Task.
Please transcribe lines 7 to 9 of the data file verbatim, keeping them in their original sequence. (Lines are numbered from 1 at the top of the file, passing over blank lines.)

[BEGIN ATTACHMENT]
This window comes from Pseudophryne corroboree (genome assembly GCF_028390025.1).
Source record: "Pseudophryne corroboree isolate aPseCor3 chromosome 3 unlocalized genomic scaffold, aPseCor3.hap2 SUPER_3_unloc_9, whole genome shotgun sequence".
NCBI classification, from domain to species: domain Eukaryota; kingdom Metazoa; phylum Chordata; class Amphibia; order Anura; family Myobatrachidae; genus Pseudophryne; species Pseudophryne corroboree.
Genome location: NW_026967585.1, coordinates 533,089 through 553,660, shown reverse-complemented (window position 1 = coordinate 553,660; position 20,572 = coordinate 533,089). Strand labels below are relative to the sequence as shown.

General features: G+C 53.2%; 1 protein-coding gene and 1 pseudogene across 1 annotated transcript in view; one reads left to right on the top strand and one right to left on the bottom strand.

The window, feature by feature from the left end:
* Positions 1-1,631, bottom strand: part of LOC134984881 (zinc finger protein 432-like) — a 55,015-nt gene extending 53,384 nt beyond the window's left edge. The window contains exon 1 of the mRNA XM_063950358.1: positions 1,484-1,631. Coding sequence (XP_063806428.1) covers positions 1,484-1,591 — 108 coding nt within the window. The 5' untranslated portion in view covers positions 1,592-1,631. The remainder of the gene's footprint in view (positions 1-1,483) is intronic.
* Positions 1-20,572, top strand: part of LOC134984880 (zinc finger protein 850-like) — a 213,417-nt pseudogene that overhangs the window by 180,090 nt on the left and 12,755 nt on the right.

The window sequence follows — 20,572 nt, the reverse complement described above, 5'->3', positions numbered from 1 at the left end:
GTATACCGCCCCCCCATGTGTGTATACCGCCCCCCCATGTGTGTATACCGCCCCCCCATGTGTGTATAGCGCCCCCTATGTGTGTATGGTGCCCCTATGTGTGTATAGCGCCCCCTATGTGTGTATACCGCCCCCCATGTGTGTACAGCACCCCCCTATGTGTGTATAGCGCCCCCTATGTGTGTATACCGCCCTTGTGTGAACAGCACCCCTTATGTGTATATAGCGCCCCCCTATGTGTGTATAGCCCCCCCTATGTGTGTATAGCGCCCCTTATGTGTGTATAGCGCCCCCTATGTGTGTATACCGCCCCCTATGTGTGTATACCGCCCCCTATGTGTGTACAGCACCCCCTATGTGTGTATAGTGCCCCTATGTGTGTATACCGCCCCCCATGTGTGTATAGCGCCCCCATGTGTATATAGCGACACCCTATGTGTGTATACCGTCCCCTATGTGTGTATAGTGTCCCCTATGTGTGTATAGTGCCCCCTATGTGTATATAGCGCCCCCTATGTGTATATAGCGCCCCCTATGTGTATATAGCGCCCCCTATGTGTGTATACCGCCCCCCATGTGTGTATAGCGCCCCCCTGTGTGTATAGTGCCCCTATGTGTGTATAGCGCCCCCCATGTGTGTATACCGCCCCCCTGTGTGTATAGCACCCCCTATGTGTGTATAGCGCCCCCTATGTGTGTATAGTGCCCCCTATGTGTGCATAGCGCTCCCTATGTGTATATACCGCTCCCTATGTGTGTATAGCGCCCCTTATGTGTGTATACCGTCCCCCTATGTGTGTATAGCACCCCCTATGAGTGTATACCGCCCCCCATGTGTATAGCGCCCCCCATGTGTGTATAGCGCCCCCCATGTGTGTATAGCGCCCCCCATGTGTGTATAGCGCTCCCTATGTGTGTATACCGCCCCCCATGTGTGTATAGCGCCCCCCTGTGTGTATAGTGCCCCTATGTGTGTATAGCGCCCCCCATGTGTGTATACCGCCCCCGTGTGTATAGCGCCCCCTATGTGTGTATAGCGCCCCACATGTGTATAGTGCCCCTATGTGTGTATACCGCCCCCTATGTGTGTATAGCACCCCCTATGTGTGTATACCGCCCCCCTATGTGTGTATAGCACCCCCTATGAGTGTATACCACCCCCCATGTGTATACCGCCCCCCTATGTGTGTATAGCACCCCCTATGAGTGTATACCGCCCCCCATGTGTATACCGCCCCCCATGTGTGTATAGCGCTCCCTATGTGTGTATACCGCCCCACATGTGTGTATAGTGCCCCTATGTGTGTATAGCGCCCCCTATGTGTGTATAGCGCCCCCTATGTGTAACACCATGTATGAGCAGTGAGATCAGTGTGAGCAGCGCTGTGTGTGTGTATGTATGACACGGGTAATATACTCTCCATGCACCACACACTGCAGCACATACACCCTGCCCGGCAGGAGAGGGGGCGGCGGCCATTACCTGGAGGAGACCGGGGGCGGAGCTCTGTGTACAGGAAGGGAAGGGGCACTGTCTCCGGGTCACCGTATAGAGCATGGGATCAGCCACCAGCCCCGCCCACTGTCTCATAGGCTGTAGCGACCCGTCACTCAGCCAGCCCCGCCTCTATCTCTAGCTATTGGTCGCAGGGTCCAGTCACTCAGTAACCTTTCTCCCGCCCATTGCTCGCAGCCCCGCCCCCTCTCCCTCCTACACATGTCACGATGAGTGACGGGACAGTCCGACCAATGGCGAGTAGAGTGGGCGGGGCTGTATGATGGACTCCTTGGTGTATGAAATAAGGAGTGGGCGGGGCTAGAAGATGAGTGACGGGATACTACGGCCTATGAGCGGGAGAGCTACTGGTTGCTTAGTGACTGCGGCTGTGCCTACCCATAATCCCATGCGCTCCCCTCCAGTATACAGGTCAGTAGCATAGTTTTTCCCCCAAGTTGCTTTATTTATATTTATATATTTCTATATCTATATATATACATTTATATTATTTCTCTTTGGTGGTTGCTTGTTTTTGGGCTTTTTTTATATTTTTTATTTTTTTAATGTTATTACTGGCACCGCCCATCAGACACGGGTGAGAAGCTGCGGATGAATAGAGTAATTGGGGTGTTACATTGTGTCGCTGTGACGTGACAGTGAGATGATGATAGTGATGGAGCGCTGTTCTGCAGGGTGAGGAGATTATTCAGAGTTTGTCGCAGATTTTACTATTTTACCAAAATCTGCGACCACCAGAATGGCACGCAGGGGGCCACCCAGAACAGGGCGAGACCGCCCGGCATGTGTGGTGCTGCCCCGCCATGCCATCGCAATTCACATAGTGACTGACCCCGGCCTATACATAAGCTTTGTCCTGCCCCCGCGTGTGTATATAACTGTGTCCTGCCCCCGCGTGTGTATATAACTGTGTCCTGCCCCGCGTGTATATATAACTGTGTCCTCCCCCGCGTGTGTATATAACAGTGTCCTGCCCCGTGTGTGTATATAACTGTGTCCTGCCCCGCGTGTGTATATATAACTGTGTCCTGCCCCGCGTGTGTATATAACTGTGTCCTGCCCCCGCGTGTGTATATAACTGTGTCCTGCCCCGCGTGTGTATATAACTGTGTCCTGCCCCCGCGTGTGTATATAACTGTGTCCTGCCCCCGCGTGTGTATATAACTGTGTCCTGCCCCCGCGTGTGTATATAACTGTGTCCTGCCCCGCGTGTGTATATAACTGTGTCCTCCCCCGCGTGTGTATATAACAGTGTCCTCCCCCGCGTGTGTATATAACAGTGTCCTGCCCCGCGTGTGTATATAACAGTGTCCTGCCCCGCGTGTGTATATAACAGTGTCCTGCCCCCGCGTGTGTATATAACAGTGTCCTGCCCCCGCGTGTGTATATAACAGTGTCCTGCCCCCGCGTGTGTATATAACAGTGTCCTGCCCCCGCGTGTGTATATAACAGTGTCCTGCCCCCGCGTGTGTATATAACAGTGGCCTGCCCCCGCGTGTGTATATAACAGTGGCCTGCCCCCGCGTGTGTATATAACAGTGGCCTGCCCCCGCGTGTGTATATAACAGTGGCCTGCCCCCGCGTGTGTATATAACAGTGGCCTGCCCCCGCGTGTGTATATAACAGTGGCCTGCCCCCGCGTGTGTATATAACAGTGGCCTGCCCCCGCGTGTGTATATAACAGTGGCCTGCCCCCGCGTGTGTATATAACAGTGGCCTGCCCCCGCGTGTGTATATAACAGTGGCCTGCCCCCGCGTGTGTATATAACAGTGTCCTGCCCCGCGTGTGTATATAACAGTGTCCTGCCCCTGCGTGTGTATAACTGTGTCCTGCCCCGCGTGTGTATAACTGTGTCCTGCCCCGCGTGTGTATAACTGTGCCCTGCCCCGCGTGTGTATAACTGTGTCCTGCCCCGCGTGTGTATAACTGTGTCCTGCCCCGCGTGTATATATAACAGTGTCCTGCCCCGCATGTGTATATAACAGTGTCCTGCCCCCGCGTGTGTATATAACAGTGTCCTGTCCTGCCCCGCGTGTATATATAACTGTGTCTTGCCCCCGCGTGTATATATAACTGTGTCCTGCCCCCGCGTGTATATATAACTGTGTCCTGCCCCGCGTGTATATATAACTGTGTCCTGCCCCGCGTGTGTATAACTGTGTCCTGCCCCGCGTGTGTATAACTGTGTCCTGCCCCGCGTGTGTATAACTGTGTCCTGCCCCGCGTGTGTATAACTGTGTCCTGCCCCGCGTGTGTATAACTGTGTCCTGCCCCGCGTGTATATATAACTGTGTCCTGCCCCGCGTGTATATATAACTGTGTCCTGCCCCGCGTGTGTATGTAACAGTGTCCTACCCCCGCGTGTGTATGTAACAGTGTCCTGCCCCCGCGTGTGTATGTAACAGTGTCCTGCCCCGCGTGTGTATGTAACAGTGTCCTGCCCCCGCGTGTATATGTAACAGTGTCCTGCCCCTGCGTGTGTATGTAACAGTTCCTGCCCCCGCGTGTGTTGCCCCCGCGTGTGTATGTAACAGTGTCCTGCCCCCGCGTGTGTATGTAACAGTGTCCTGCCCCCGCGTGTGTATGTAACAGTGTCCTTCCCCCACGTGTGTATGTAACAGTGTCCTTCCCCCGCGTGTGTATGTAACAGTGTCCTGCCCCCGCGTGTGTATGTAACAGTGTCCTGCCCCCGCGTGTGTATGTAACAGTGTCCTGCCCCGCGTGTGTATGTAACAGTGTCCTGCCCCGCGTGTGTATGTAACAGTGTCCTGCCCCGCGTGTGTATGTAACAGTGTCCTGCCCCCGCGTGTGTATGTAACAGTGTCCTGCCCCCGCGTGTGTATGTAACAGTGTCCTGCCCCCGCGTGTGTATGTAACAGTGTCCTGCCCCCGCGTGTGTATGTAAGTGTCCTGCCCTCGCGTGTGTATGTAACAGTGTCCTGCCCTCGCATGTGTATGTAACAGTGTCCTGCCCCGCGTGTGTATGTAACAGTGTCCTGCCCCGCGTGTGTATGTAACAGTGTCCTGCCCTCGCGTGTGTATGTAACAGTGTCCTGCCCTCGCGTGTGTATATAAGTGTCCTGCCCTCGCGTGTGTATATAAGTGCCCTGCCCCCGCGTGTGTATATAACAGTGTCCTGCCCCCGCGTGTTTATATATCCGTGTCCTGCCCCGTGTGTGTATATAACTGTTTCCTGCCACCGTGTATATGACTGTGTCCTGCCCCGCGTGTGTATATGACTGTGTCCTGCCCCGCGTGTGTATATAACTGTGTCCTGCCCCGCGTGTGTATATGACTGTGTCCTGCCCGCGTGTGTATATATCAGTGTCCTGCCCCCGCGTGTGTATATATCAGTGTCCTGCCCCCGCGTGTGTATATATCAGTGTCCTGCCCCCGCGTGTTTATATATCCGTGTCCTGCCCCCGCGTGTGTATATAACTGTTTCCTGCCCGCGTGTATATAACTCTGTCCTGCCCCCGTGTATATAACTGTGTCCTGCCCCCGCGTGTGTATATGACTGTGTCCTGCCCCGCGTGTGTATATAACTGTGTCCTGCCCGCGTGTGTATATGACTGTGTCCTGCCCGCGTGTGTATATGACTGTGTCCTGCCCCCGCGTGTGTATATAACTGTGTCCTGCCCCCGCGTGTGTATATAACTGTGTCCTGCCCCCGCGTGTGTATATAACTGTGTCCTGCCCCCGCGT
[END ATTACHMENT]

* Positions 1-1,631, bottom strand: part of LOC134984881 (zinc finger protein 432-like) — a 55,015-nt gene extending 53,384 nt beyond the window's left edge. The window contains exon 1 of the mRNA XM_063950358.1: positions 1,484-1,631. Coding sequence (XP_063806428.1) covers positions 1,484-1,591 — 108 coding nt within the window. The 5' untranslated portion in view covers positions 1,592-1,631. The remainder of the gene's footprint in view (positions 1-1,483) is intronic.
* Positions 1-20,572, top strand: part of LOC134984880 (zinc finger protein 850-like) — a 213,417-nt pseudogene that overhangs the window by 180,090 nt on the left and 12,755 nt on the right.

The window sequence follows — 20,572 nt, the reverse complement described above, 5'->3', positions numbered from 1 at the left end: